I found this statement really thought-provoking, as well as a bit puzzling.
The comparison makes sense on the surface. Both shows have roughly the same staff size. Both produce programs every weekday. Both draw from a large newsroom for many of their contributors and talent. That’s where the similarities end.
The Daily is having a great run, both as a podcast and a radio program. It is almost indulgently produced: a single story, meticulously constructed and sound-rich, often with use of location sound and music as a scoring element. To almost any trained ear, you can tell a lot of attention to detail and fussiness goes into every minute of every episode. It’s impressive.
It’s almost ironic that The Daily’s production style and attention to detail in audio news reporting was pioneered by All Things Considered. Yet over the decades since ATC expanded to two hours, the pressure (both internally and from the system) has been to make stories shorter and include more of them over the course of a program.
As a result, All Things Considered lives its name; it considers all things. It covers a broad range of subjects, from dozens of beats, from around the world. While The Daily examines only one story, All Things Considered usually covers more than a dozen — plus newscasts, plus live updates for the later feeds. ATC doesn’t often utilize The Daily’s style of production because, frankly, how could it have time to? The way it is produced often favors breadth over depth. Given all the news that it is trying to tackle on any given day, there aren’t time or resources to produce many things that sound like The Daily, let alone have the space within the program to go that deep.
I’m curious if that’s still the right choice in 2022.
Before we go further, I want to say something emphatically. All Things Considered is an amazing program, created by incredibly talented hosts, journalists and audio makers. The show team consistently amazes us with their agility and finesse at producing a timely, fresh and surprisingly live program across the country. It has been, is now and will continue to be the gold standard for audio newsmagazines. Period.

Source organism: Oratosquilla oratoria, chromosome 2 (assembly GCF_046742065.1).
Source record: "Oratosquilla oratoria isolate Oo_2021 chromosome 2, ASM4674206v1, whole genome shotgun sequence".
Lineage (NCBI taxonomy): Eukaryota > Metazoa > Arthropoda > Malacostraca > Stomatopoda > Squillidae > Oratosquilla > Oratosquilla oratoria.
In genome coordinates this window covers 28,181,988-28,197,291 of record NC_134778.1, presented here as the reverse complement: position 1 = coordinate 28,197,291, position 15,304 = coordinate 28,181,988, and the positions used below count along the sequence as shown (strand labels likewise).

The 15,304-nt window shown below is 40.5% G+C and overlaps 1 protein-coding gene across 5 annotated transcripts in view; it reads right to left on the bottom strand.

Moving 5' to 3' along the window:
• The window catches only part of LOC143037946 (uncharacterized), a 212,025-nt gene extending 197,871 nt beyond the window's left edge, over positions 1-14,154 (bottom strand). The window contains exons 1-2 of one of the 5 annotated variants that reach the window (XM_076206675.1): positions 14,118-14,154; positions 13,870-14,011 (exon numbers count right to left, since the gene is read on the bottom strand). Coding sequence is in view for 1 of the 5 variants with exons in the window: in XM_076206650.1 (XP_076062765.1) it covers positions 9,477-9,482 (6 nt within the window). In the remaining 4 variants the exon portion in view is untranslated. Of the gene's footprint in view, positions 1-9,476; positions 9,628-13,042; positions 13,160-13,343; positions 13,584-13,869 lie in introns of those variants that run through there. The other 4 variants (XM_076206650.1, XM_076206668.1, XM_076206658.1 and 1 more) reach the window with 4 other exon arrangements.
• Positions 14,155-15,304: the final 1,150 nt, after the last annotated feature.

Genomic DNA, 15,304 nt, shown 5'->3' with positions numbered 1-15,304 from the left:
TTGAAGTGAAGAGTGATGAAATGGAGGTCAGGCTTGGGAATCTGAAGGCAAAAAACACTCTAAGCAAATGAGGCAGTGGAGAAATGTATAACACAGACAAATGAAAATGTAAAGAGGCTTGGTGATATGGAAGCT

If you’ve ever had the privilege of watching the staff produce the show, you’d be in awe of their efforts. It takes an incredible amount of talent, skill, trust and coordination. Staffers work hard to fulfill the program’s mission, and they’re breathtakingly masterful at manipulating ATC’s format and length to bring forward a fresh, continuously updated program that’s on top of the day’s news. They deserve a lot of praise for their ninja-like skills.
My questions aren’t about how well they do what they do everyday. My questions center on whether it is better to manipulate a dated format and structure for the program — or to put that energy into reimagining the program for a new era. I believe that a refreshed set of formatic marching orders from news management and stations to ATC’s talented staff might unlock more listening, public service and revenues that can support expanded public service.
I think it is important for the system to consider whether all the resources and talent that go into producing ATC locally and nationally meet the needs and interests of today’s listeners or, to be more precise, a diverse audience with contemporary tastes and habits for media consumption.
This gets at a far more basic question: Why is All Things Considered two hours long? Given that most listeners don’t hear even a quarter of the program, why stick with that length and the resulting editorial and aesthetic restrictions it creates? Why not one (continuously updated) hour? Why not six live hours?
What makes sense today?
Search for solid answers
Format and clock are articulations of programming strategy designed to reach a desired audience. While there’s now an ongoing and overdue conversation about expanding public radio’s understanding of its audience, how have those conversations been applied to changing the strategy, i.e., the format and clock of the program?